Pfizer-BioNTech vaccine; Joe Biden 25M masks; Alaska
Johnson & Johnson’s COVID-19 vaccine is about to be released to the public and there are some big changes you should know about.
Pfizer-BioNTech will begin testing a booster shot to combat COVID-19 variants, the companies announced Thursday.
The announcement came one day after new research published in the New England Journal of Medicine suggests that two doses of the Pfizer-BioNTech vaccine cut symptomatic COVID-19 cases across all age groups by 94%.
Now the two-company collaboration has asked 144 volunteers who participated in the earliest phase of its clinical vaccine trials last year to volunteer again to receive the booster, a third shot of the same vaccine designed to see if it will help them fight off new, more infectious variants that have been circulating in recent months.
Pfizer-BioNTech also wants to study a different vaccine that would specifically target the B.1.351 variant, originally seen in South Africa. The U.S. Food and Drug Administration would have to sign off on any change to the vaccine or its delivery.
The news follows an announcement Wednesday afternoon by Moderna, the other company which makes one of the two authorized COVID-19 vaccines, that it is starting a clinical trial of a new vaccine designed to combat the B.1.351 variant. Other vaccine makers, including Novavax, also have said they are developing alternative versions of their vaccines to address possible variants.
It’s not yet clear whether a new vaccine or booster will be needed to address the known variants. But companies want to be prepared if studies show a new vaccine is needed.
“While we have not seen any evidence that the circulating variants result in a loss of protection provided by our vaccine, we are taking multiple steps to act decisively and be ready in case a strain becomes resistant to the protection afforded by the vaccine,” Albert Bourla, Pfizer’s chairman and CEO said in a prepared statement.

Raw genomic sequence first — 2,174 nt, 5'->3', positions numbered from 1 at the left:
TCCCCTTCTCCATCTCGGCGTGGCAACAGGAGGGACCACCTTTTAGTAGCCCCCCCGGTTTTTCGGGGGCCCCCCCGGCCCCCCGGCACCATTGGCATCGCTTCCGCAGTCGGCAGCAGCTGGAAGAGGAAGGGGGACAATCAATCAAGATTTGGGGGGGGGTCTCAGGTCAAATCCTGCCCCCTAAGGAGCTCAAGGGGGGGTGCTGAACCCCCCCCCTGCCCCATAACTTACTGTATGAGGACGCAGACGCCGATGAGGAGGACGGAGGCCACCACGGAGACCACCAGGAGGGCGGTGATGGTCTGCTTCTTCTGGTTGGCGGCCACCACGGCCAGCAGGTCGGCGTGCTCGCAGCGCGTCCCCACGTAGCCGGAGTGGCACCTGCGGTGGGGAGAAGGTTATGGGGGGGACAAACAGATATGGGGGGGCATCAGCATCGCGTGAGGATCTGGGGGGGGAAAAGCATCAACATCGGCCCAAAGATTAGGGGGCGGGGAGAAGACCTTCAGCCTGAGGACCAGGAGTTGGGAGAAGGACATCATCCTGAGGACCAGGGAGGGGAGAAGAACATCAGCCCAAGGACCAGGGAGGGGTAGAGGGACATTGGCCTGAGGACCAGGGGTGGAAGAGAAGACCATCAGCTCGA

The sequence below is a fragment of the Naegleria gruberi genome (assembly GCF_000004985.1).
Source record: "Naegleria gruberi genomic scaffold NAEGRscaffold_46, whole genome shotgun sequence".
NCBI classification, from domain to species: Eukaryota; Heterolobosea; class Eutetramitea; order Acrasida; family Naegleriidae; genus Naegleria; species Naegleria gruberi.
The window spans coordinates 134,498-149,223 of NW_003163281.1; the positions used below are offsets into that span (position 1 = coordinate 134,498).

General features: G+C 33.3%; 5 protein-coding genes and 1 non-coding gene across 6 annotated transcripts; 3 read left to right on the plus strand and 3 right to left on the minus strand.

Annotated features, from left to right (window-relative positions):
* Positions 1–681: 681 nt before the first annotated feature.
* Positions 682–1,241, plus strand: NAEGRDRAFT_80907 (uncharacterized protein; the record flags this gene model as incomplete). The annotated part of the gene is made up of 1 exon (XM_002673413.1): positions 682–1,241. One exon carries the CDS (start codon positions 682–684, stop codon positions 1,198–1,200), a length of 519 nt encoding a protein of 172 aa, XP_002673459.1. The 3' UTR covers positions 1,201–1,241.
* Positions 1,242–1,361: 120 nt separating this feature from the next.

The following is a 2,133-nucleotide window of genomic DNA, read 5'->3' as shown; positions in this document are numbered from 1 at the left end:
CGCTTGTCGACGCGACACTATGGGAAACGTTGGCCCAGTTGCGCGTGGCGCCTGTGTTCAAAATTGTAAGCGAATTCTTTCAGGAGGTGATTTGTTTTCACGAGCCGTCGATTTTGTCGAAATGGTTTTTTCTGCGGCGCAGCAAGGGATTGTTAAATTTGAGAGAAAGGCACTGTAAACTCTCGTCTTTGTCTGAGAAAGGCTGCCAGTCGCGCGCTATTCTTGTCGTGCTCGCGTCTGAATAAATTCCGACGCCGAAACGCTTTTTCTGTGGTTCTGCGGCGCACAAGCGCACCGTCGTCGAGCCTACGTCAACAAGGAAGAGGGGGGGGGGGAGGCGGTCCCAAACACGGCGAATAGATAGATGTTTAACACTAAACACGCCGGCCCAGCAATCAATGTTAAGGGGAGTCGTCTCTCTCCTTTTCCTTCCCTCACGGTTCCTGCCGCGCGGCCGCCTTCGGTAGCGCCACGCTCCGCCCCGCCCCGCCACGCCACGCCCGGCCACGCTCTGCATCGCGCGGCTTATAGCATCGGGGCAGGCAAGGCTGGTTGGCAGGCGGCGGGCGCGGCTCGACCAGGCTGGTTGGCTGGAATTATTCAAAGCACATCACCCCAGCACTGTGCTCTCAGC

– Karen Weintraub
Also in the news:
►Country music star Trisha Yearwood is “under the greatest care” at home after contracting the virus, her husband, Garth Brooks, said in a statement. The press release says Yearwood is dealing with unspecified symptoms but “doing okay so far.”
►About a quarter of the nation’s largest school district’s 1 million students will be back in classrooms Thursday as New York City reopens public middle schools. The move will provide in-classroom learning for another 62,000 students whose parents opted out of remote education.
►President Joe Biden and Vice President Kamala Harris are scheduled to honor 50 million COVID-19 vaccine shots during a White House ceremony on Thursday afternoon.
►Alaska Gov. Mike Dunleavy has tested positive for COVID-19 and has mild symptoms, his office said Wednesday. Dunleavy, a 59-year-old Republican, began feeling symptoms Tuesday night and was tested on Wednesday morning.
►More than 150,000 Americans have already been reported dead of COVID-19 in less than two months this year, a USA TODAY analysis of Johns Hopkins University data shows. The U.S. initially recorded its 150,000th COVID fatality July 28, five months after the country’s first reported death and six months after the first reported case.
►Dr. Anthony Fauci says a new, eased guidance for people who have been vaccinated should be coming soon from the Centers for Disease Control and Prevention.